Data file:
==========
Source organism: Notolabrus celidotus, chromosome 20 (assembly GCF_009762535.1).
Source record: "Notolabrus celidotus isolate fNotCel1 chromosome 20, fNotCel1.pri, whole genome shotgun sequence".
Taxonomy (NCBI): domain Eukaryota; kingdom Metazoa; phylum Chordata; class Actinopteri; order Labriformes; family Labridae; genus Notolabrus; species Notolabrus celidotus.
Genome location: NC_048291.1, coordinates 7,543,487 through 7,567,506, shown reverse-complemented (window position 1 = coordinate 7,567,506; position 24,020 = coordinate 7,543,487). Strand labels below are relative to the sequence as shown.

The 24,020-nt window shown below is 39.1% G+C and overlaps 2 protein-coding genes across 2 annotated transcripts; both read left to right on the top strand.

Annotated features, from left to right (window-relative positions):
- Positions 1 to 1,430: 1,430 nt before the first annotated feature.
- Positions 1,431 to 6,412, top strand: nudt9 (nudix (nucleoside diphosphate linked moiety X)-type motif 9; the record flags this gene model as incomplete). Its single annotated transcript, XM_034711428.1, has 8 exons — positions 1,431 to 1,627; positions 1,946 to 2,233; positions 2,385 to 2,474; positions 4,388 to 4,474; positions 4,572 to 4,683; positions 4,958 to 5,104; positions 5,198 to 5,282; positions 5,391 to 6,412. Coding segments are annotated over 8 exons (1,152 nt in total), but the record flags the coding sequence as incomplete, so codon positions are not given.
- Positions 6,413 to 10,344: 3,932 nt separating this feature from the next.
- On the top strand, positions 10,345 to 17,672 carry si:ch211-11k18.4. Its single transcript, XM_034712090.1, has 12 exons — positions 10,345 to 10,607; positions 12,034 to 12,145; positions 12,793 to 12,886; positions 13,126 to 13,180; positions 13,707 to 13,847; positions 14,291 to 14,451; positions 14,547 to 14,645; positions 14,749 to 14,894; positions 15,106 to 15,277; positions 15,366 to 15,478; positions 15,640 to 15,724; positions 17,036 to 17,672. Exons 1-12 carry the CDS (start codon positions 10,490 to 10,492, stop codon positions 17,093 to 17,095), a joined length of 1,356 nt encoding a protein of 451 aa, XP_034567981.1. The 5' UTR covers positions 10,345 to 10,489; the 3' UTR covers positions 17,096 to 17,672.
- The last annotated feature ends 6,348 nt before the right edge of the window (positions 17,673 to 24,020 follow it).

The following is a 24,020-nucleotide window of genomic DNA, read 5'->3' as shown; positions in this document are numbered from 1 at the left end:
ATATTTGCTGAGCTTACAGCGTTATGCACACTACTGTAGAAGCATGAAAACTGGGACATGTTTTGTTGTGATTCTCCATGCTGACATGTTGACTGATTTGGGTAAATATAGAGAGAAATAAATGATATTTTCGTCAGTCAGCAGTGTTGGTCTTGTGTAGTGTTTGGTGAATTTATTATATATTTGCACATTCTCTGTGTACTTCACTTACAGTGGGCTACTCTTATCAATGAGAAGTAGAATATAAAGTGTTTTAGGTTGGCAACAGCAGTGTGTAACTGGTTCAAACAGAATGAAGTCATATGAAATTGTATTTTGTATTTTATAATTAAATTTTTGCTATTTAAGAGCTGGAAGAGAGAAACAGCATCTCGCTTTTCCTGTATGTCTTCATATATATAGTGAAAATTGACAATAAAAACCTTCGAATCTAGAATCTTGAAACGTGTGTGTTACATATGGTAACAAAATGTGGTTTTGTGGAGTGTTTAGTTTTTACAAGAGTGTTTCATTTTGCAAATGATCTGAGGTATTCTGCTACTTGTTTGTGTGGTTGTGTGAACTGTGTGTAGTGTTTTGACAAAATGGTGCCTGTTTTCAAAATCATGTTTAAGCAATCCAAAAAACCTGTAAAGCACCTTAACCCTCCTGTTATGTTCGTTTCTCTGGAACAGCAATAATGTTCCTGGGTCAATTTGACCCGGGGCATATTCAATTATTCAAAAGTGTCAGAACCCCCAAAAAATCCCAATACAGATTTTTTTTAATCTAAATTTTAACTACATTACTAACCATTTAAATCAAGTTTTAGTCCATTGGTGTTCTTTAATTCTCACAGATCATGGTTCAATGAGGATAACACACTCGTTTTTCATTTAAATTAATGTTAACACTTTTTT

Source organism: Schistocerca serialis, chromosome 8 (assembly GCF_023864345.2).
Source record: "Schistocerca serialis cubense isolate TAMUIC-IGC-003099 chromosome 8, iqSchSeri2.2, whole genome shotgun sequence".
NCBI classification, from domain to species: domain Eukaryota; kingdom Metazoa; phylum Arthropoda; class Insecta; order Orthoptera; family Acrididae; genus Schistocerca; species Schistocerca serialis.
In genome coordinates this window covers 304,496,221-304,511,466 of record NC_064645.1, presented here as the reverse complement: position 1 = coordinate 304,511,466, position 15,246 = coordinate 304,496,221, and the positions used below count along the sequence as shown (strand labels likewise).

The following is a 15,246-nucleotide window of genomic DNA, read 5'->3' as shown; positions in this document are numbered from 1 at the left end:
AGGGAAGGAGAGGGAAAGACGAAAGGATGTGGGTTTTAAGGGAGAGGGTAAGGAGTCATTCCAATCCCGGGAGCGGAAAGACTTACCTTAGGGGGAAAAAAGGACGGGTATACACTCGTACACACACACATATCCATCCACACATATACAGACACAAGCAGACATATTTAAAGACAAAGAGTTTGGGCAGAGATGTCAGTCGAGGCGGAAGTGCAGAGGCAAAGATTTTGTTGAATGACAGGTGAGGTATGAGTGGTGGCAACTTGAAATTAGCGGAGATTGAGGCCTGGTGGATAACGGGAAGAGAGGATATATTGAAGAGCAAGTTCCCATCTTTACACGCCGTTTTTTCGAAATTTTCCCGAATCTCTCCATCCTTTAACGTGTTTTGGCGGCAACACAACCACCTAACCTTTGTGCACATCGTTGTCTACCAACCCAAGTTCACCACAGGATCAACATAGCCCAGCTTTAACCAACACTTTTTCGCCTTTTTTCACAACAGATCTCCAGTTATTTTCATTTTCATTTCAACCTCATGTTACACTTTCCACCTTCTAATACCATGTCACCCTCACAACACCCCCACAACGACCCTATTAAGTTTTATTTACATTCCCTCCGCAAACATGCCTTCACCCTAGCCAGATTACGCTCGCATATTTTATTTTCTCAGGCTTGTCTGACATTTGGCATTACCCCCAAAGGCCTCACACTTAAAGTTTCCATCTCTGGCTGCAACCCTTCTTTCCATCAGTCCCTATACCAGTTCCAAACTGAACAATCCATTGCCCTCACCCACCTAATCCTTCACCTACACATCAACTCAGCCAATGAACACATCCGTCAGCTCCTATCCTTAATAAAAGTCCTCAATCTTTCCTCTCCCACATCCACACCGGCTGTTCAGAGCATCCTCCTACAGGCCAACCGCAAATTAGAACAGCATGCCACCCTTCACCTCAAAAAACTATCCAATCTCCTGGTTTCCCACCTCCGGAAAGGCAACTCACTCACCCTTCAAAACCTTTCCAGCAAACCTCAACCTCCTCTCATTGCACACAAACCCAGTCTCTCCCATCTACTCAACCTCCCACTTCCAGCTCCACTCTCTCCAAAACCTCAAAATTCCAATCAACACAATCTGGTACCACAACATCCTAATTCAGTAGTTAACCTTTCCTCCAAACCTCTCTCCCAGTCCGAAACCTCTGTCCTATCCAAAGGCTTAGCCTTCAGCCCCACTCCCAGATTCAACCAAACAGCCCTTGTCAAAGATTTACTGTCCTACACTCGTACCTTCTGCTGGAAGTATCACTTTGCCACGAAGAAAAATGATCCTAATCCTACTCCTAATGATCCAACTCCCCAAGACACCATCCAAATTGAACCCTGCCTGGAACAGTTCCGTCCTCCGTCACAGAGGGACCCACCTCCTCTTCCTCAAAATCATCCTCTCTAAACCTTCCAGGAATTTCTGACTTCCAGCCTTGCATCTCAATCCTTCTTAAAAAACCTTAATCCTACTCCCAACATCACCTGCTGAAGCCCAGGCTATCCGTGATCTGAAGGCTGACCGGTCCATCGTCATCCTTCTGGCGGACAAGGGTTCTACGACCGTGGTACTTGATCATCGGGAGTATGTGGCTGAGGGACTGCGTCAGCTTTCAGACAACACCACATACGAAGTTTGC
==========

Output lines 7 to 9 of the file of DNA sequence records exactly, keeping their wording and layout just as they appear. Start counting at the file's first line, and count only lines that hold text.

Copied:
- Positions 1 to 1,430: 1,430 nt before the first annotated feature.
- Positions 1,431 to 6,412, top strand: nudt9 (nudix (nucleoside diphosphate linked moiety X)-type motif 9; the record flags this gene model as incomplete). Its single annotated transcript, XM_034711428.1, has 8 exons — positions 1,431 to 1,627; positions 1,946 to 2,233; positions 2,385 to 2,474; positions 4,388 to 4,474; positions 4,572 to 4,683; positions 4,958 to 5,104; positions 5,198 to 5,282; positions 5,391 to 6,412. Coding segments are annotated over 8 exons (1,152 nt in total), but the record flags the coding sequence as incomplete, so codon positions are not given.
- Positions 6,413 to 10,344: 3,932 nt separating this feature from the next.